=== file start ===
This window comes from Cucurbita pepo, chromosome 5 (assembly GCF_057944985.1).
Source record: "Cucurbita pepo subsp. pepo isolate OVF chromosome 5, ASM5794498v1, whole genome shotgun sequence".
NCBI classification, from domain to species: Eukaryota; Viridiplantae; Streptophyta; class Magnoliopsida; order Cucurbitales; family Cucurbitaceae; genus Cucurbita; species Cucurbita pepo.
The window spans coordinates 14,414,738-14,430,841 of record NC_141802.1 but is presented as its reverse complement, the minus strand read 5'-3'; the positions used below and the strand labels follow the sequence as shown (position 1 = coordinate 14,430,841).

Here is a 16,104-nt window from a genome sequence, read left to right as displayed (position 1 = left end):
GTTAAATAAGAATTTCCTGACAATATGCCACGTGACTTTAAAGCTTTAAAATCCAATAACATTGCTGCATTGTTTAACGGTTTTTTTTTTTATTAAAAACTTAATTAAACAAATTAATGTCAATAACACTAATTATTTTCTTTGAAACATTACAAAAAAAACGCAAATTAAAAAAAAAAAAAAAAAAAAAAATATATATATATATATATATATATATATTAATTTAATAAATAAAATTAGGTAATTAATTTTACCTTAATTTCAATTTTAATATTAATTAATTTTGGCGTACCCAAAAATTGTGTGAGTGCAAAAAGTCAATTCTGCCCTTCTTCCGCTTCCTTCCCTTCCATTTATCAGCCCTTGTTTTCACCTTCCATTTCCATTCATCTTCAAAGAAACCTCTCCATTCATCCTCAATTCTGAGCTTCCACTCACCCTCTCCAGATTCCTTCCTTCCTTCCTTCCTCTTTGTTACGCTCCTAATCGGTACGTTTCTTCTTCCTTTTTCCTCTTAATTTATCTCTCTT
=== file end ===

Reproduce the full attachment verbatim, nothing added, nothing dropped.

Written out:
This window comes from Cucurbita pepo, chromosome 5 (assembly GCF_057944985.1).
Source record: "Cucurbita pepo subsp. pepo isolate OVF chromosome 5, ASM5794498v1, whole genome shotgun sequence".
NCBI classification, from domain to species: Eukaryota; Viridiplantae; Streptophyta; class Magnoliopsida; order Cucurbitales; family Cucurbitaceae; genus Cucurbita; species Cucurbita pepo.
The window spans coordinates 14,414,738-14,430,841 of record NC_141802.1 but is presented as its reverse complement, the minus strand read 5'-3'; the positions used below and the strand labels follow the sequence as shown (position 1 = coordinate 14,430,841).

Here is a 16,104-nt window from a genome sequence, read left to right as displayed (position 1 = left end):
GTTAAATAAGAATTTCCTGACAATATGCCACGTGACTTTAAAGCTTTAAAATCCAATAACATTGCTGCATTGTTTAACGGTTTTTTTTTTTATTAAAAACTTAATTAAACAAATTAATGTCAATAACACTAATTATTTTCTTTGAAACATTACAAAAAAAACGCAAATTAAAAAAAAAAAAAAAAAAAAAAATATATATATATATATATATATATATATTAATTTAATAAATAAAATTAGGTAATTAATTTTACCTTAATTTCAATTTTAATATTAATTAATTTTGGCGTACCCAAAAATTGTGTGAGTGCAAAAAGTCAATTCTGCCCTTCTTCCGCTTCCTTCCCTTCCATTTATCAGCCCTTGTTTTCACCTTCCATTTCCATTCATCTTCAAAGAAACCTCTCCATTCATCCTCAATTCTGAGCTTCCACTCACCCTCTCCAGATTCCTTCCTTCCTTCCTTCCTCTTTGTTACGCTCCTAATCGGTACGTTTCTTCTTCCTTTTTCCTCTTAATTTATCTCTCTT